Azerbaijan says Armenia prevents signing of peace agreement
Azerbaijani side ready for tripartite talks, Armenia has not given final answer, says foreign minister
Azerbaijan said on Tuesday that Armenia is preventing the signing of a peace agreement and is refusing to participate in a third round of negotiations.
“The active phase for the signing of this (peace) agreement is now behind us. The Armenian side is currently preventing the signing of the peace agreement and we also saw that they refused to participate in the third round of negotiations,” Azerbaijani Foreign Minister Jeyhun Bayramov said in a joint news conference in the capital Baku with his Russian counterpart Sergey Lavrov, who arrived on an official visit on Monday.
Bayramov said the top diplomats discussed the current situation in the South Caucasus region during a meeting which also emphasized the importance of tripartite agreements.
He also said they addressed the issues related to the post-conflict period and efforts for the signing of a peace agreement between Baku and Yerevan, adding that Azerbaijan is ready to take part in trilateral talks but Yerevan has not given a final answer.
“The issue regarding the illegal activities of Armenia in the Azerbaijani lands, which was once occupied, should be discussed at the legal level. The peace deal has no impact on the signing process, but it is negotiated separately,” Bayramov further said regarding the arbitration case filed by Baku against Yerevan on Monday for exploiting energy resources in the Karabakh region, which was under 30 years of Armenian occupation.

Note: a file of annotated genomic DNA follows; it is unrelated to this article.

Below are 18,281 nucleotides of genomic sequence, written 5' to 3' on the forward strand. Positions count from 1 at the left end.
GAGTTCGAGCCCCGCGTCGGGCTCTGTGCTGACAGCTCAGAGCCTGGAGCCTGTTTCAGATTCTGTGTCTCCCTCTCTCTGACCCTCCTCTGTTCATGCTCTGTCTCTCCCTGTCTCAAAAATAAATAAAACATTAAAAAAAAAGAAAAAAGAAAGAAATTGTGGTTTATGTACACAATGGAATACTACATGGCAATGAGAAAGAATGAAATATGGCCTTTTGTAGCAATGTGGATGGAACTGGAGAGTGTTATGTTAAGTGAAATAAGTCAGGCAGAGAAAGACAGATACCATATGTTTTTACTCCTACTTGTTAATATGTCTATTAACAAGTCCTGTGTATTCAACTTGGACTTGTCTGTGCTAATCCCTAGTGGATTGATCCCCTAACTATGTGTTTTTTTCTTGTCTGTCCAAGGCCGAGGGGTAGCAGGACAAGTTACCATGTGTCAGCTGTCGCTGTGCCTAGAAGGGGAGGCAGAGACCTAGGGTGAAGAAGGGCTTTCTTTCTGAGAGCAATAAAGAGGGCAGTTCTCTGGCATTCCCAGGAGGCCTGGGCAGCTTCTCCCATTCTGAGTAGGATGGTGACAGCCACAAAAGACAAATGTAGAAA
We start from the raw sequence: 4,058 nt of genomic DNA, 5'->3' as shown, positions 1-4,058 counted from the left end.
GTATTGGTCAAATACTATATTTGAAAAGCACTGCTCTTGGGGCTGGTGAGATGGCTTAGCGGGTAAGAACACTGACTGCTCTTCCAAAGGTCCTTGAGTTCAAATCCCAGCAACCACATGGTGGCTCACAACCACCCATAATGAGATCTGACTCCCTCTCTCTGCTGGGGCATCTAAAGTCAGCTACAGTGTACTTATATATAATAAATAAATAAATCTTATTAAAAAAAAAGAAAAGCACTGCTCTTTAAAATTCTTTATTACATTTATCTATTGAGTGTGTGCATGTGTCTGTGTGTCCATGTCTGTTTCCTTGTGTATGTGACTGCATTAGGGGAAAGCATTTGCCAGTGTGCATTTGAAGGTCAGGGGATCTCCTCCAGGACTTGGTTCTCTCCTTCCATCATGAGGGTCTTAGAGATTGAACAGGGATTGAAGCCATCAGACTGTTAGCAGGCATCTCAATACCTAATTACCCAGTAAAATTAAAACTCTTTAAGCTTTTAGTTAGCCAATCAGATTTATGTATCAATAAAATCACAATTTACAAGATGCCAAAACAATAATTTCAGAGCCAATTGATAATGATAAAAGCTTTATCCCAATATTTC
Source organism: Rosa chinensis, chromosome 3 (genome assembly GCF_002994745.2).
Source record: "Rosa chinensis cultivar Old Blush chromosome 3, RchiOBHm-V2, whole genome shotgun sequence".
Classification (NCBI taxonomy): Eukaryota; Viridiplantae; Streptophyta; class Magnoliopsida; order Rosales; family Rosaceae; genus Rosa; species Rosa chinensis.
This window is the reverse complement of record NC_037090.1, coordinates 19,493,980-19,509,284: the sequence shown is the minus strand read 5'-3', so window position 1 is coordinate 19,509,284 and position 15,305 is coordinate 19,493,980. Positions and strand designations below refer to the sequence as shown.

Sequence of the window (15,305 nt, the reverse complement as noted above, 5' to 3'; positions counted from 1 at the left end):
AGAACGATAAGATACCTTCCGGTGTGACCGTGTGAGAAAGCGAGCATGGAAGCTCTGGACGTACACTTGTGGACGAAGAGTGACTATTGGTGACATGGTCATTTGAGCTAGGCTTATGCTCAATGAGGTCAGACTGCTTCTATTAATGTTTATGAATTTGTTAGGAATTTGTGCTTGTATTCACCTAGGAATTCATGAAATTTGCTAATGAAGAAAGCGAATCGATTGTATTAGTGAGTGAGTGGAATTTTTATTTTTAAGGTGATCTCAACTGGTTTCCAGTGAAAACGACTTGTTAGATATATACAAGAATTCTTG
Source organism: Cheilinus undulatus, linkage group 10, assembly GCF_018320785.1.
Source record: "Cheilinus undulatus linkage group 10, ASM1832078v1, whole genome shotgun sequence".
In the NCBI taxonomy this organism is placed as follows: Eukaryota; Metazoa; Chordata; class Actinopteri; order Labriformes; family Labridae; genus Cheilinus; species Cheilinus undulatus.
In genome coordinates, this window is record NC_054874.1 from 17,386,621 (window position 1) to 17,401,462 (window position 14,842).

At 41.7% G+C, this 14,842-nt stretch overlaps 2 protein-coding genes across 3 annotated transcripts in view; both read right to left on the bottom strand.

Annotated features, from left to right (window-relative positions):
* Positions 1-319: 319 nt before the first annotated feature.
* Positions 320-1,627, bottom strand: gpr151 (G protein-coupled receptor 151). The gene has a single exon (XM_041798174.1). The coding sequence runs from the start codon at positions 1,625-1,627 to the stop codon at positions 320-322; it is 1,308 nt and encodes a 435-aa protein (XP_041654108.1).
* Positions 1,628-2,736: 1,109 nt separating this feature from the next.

For his part, Lavrov said there was an agreement last December between all sides to hold the next trilateral talks in Moscow but Armenia informed Russia they could not attend the meeting.
“The Armenian side has also stated that it does not object to this, but has not given a final answer for now. I do not think we will insist on providing our services. However, these proposals are well known to both parties,” he said.
Lavrov also noted that the function of the Lachin road, connecting Armenia to the Karabakh region, must comply with the tripartite declaration of November 2020, which underlined the importance of “ensuring humanitarian aid and civilians pass through the Lachin road without exception.”
“We are trying to achieve this through our contacts and primarily through peacekeeping forces. The establishment of any checkpoints there (in Karabakh) is not being discussed. However, it is possible to eliminate the suspicion that the corridor is not used in accordance with its purpose with technical means. We touched on that today,” he further said.
Lavrov also commented on the deployment of an EU civilian mission in Armenia, which was officially launched last Monday, saying that it raises “serious doubts in terms of legitimacy.”
“We cannot comment on the details of the announcements from Brussels. We see how the EU has abused its relations with Armenia and Azerbaijan. At the same time, the mission’s function, goals and mandate raises many questions whether this mission will add additional value to the efforts to normalize Armenia-Azerbaijan relations,” he added.
Bayramov and Lavrov later attended the third meeting of the Russia-Azerbaijan Expert Council, where bilateral relations and further development of cooperation between Azerbaijani and Russian experts were discussed.
Relations between Armenia and Azerbaijan have been tense since 1991, when the Armenian military occupied Nagorno-Karabakh, a territory internationally recognized as part of Azerbaijan, and seven adjacent regions.
In the fall of 2020, during 44 days of heavy fighting, Azerbaijan liberated a significant part of Karabakh, and a Russian-brokered peace agreement was subsequently signed.
The peace agreement has not, however, ended conflict along the border and other disputes between the two countries.